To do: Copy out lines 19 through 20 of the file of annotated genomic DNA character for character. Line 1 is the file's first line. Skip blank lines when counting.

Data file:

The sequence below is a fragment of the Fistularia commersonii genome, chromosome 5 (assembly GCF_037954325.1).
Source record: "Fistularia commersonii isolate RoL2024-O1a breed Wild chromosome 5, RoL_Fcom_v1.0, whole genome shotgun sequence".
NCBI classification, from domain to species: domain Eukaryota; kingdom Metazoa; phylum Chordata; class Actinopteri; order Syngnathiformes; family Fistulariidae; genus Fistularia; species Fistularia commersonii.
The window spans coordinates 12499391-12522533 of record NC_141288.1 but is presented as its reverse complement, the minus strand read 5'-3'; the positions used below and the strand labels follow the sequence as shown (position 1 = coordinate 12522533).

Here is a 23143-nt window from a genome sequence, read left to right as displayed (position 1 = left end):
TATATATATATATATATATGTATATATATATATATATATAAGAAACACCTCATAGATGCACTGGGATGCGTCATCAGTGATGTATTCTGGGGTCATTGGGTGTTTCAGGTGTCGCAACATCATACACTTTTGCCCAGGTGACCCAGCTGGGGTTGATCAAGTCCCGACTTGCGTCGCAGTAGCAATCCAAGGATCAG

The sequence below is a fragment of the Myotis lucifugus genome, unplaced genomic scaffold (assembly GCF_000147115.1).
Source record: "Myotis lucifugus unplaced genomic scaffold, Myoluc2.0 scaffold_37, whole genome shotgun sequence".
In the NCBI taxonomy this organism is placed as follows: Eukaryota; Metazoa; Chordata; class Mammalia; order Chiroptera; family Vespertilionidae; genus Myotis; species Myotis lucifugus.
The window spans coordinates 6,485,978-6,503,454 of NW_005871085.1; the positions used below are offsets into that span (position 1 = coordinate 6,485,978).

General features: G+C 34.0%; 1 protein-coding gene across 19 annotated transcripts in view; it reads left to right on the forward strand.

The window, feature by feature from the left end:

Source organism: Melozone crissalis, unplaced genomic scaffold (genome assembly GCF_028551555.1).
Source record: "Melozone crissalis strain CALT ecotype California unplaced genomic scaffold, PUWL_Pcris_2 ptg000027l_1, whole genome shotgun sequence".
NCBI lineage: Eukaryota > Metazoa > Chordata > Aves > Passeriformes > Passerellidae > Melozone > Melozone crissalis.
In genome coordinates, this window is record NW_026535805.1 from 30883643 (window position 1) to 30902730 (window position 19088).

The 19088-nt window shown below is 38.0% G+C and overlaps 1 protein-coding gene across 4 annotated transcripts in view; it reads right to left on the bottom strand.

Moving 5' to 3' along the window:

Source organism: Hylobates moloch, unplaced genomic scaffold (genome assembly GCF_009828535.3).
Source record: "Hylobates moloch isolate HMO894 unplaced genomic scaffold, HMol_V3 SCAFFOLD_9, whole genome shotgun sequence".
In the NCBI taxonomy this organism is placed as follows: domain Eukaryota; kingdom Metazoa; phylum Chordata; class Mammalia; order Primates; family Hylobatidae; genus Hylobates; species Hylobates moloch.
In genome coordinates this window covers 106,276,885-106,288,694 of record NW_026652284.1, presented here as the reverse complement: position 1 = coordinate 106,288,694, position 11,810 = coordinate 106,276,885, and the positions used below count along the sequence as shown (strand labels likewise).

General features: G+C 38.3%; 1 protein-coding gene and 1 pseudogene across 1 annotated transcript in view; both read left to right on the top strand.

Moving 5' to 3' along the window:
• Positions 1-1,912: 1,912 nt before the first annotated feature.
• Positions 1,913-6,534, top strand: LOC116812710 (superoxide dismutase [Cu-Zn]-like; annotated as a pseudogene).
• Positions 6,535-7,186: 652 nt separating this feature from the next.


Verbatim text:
Source organism: Hylobates moloch, unplaced genomic scaffold (genome assembly GCF_009828535.3).
Source record: "Hylobates moloch isolate HMO894 unplaced genomic scaffold, HMol_V3 SCAFFOLD_9, whole genome shotgun sequence".